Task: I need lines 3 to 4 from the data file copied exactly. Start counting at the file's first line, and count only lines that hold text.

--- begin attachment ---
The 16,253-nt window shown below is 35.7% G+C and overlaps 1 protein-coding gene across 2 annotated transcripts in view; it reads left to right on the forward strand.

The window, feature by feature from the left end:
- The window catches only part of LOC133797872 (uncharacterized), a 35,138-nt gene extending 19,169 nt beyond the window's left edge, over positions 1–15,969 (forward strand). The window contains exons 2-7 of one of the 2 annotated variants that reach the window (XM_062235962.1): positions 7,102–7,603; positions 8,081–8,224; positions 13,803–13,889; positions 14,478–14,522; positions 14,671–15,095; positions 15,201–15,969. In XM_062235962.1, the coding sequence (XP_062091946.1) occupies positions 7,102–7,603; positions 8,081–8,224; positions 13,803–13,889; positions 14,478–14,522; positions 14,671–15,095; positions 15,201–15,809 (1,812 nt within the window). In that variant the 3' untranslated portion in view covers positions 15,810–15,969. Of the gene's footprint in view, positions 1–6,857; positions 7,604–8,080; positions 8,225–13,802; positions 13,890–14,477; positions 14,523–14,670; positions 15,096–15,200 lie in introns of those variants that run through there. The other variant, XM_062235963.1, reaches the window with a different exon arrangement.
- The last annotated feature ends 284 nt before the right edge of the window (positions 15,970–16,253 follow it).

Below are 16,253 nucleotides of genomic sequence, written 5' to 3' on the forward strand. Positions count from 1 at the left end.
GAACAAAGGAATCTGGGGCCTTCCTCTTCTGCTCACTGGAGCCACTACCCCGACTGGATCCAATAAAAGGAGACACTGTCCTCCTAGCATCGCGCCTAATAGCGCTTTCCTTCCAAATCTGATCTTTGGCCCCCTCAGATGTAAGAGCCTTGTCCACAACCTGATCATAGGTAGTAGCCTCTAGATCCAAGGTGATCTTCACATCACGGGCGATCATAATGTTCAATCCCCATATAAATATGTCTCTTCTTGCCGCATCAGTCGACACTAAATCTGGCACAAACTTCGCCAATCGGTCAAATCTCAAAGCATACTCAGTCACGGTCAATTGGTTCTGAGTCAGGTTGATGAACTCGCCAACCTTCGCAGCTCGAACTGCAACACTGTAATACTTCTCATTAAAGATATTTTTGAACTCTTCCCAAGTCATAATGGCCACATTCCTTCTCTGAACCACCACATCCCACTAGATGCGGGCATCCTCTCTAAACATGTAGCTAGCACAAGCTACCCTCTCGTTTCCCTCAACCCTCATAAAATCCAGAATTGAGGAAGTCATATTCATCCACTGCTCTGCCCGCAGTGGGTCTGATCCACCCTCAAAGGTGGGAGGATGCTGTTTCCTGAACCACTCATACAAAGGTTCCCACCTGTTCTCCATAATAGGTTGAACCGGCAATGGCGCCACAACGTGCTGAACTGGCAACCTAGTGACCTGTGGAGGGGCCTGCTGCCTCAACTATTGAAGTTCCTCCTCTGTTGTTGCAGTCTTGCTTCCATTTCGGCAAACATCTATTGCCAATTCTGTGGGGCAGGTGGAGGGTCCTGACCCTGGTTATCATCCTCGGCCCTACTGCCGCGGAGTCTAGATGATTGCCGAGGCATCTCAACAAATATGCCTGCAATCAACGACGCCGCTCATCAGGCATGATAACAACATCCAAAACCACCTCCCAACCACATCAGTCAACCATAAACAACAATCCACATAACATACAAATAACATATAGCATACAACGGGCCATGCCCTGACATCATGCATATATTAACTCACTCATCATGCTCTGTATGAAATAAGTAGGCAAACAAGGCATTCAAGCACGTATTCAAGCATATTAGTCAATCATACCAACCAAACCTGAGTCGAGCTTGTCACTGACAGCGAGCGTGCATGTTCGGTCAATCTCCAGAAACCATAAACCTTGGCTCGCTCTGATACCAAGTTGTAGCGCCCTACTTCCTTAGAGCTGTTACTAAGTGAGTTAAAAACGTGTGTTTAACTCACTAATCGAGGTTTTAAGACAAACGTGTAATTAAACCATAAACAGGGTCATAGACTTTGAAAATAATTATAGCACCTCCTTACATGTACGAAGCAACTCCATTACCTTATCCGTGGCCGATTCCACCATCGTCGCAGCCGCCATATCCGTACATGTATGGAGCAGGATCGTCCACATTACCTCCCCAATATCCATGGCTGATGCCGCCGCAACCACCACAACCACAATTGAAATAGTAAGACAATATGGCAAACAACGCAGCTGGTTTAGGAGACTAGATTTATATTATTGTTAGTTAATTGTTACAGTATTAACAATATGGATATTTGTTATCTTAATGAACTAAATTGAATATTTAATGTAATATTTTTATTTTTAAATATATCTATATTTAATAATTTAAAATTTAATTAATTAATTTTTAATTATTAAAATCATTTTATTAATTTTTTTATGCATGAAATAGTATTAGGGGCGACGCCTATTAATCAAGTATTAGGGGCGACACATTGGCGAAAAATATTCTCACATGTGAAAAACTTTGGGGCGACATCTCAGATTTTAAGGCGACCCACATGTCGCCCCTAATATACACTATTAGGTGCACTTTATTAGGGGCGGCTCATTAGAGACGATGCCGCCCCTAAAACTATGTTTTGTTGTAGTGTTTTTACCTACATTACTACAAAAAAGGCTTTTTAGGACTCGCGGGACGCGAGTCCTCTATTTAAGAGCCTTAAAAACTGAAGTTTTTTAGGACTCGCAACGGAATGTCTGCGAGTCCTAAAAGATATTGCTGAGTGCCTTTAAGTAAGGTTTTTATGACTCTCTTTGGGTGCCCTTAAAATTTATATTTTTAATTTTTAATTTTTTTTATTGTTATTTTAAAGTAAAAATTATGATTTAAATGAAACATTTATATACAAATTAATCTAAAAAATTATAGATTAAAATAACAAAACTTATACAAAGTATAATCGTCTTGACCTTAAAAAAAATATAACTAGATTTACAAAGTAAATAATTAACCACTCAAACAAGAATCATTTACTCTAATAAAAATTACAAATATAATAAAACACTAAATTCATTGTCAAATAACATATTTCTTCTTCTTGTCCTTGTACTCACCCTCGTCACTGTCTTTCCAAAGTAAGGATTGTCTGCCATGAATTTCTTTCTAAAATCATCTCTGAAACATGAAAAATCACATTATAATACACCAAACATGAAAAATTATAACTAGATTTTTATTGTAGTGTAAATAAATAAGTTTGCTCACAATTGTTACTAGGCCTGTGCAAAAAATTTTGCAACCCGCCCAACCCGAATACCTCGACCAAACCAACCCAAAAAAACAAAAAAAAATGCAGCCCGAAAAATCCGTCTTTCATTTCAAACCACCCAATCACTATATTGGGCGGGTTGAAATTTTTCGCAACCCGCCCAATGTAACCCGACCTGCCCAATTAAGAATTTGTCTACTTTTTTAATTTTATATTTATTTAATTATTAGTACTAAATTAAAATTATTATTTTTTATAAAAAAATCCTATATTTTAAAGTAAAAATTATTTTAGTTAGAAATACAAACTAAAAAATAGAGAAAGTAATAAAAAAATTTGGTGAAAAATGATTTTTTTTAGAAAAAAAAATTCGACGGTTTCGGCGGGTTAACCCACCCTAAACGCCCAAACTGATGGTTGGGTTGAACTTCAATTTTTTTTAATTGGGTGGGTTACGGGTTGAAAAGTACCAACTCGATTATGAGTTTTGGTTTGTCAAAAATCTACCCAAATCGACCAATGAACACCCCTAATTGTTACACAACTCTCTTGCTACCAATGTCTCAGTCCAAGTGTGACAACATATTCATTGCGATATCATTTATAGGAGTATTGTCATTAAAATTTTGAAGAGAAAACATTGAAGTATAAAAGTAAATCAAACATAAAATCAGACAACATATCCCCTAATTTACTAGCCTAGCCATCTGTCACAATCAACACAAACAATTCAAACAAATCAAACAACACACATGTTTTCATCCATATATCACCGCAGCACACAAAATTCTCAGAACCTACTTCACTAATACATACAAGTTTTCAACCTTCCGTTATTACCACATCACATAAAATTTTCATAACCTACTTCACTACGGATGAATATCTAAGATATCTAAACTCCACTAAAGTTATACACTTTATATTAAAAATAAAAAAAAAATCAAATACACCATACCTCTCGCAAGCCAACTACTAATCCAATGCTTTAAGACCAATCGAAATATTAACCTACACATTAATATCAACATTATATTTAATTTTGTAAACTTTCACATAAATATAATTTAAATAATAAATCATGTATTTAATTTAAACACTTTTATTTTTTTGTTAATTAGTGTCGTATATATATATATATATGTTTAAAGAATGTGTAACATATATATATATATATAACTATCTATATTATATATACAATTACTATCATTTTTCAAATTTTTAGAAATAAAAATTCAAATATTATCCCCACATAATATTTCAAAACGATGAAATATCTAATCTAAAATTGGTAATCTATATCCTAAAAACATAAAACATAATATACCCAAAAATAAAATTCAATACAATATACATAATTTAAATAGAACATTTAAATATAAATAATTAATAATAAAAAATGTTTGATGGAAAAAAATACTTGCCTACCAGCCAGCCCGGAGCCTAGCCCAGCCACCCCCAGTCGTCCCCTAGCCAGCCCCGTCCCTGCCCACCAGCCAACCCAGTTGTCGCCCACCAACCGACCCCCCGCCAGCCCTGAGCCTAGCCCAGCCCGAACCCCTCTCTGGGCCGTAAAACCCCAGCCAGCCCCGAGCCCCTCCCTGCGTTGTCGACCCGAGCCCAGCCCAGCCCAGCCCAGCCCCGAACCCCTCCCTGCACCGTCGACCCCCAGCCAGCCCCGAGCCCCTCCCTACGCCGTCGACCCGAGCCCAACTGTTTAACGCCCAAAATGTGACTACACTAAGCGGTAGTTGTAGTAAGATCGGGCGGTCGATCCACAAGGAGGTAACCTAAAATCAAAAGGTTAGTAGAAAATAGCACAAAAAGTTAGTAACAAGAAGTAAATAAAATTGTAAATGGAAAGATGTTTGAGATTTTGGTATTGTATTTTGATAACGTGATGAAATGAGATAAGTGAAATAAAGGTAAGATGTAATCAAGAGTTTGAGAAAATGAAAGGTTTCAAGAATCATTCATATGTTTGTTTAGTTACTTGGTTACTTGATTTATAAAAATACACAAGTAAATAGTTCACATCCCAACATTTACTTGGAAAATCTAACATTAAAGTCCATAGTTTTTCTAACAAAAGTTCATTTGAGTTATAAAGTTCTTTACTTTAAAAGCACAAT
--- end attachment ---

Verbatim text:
- The window catches only part of LOC133797872 (uncharacterized), a 35,138-nt gene extending 19,169 nt beyond the window's left edge, over positions 1–15,969 (forward strand). The window contains exons 2-7 of one of the 2 annotated variants that reach the window (XM_062235962.1): positions 7,102–7,603; positions 8,081–8,224; positions 13,803–13,889; positions 14,478–14,522; positions 14,671–15,095; positions 15,201–15,969. In XM_062235962.1, the coding sequence (XP_062091946.1) occupies positions 7,102–7,603; positions 8,081–8,224; positions 13,803–13,889; positions 14,478–14,522; positions 14,671–15,095; positions 15,201–15,809 (1,812 nt within the window). In that variant the 3' untranslated portion in view covers positions 15,810–15,969. Of the gene's footprint in view, positions 1–6,857; positions 7,604–8,080; positions 8,225–13,802; positions 13,890–14,477; positions 14,523–14,670; positions 15,096–15,200 lie in introns of those variants that run through there. The other variant, XM_062235963.1, reaches the window with a different exon arrangement.
- The last annotated feature ends 284 nt before the right edge of the window (positions 15,970–16,253 follow it).